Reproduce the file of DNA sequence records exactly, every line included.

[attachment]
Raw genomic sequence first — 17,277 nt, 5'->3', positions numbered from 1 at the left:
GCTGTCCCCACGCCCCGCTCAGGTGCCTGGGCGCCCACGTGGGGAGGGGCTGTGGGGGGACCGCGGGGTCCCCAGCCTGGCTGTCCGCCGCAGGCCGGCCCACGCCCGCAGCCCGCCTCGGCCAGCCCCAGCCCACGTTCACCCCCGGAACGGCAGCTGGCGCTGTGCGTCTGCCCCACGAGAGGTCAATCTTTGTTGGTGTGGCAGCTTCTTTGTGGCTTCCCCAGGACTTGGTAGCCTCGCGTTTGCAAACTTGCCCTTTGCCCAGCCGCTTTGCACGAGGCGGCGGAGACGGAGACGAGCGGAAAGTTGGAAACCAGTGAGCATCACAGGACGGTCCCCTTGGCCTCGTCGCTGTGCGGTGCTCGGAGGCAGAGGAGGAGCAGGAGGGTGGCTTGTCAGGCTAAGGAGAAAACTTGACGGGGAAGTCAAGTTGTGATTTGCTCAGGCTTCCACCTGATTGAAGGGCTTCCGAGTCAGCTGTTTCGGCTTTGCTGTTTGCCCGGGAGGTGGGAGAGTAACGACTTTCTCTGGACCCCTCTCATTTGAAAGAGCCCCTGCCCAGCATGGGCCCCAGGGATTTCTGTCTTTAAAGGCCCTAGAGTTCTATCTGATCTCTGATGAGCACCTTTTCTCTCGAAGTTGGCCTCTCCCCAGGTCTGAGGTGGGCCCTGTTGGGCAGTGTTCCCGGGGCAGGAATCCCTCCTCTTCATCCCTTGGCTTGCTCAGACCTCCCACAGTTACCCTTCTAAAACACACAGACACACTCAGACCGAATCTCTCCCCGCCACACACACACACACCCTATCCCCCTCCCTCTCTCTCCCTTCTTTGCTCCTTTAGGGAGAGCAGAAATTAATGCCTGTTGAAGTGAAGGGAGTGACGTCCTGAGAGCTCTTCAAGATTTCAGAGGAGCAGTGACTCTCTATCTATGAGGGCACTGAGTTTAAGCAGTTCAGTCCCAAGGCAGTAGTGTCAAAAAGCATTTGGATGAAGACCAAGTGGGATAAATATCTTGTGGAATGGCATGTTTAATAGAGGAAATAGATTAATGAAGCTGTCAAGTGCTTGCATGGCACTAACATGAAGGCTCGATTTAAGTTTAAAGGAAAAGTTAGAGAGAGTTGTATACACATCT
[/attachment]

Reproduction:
Raw genomic sequence first — 17,277 nt, 5'->3', positions numbered from 1 at the left:
GCTGTCCCCACGCCCCGCTCAGGTGCCTGGGCGCCCACGTGGGGAGGGGCTGTGGGGGGACCGCGGGGTCCCCAGCCTGGCTGTCCGCCGCAGGCCGGCCCACGCCCGCAGCCCGCCTCGGCCAGCCCCAGCCCACGTTCACCCCCGGAACGGCAGCTGGCGCTGTGCGTCTGCCCCACGAGAGGTCAATCTTTGTTGGTGTGGCAGCTTCTTTGTGGCTTCCCCAGGACTTGGTAGCCTCGCGTTTGCAAACTTGCCCTTTGCCCAGCCGCTTTGCACGAGGCGGCGGAGACGGAGACGAGCGGAAAGTTGGAAACCAGTGAGCATCACAGGACGGTCCCCTTGGCCTCGTCGCTGTGCGGTGCTCGGAGGCAGAGGAGGAGCAGGAGGGTGGCTTGTCAGGCTAAGGAGAAAACTTGACGGGGAAGTCAAGTTGTGATTTGCTCAGGCTTCCACCTGATTGAAGGGCTTCCGAGTCAGCTGTTTCGGCTTTGCTGTTTGCCCGGGAGGTGGGAGAGTAACGACTTTCTCTGGACCCCTCTCATTTGAAAGAGCCCCTGCCCAGCATGGGCCCCAGGGATTTCTGTCTTTAAAGGCCCTAGAGTTCTATCTGATCTCTGATGAGCACCTTTTCTCTCGAAGTTGGCCTCTCCCCAGGTCTGAGGTGGGCCCTGTTGGGCAGTGTTCCCGGGGCAGGAATCCCTCCTCTTCATCCCTTGGCTTGCTCAGACCTCCCACAGTTACCCTTCTAAAACACACAGACACACTCAGACCGAATCTCTCCCCGCCACACACACACACACCCTATCCCCCTCCCTCTCTCTCCCTTCTTTGCTCCTTTAGGGAGAGCAGAAATTAATGCCTGTTGAAGTGAAGGGAGTGACGTCCTGAGAGCTCTTCAAGATTTCAGAGGAGCAGTGACTCTCTATCTATGAGGGCACTGAGTTTAAGCAGTTCAGTCCCAAGGCAGTAGTGTCAAAAAGCATTTGGATGAAGACCAAGTGGGATAAATATCTTGTGGAATGGCATGTTTAATAGAGGAAATAGATTAATGAAGCTGTCAAGTGCTTGCATGGCACTAACATGAAGGCTCGATTTAAGTTTAAAGGAAAAGTTAGAGAGAGTTGTATACACATCT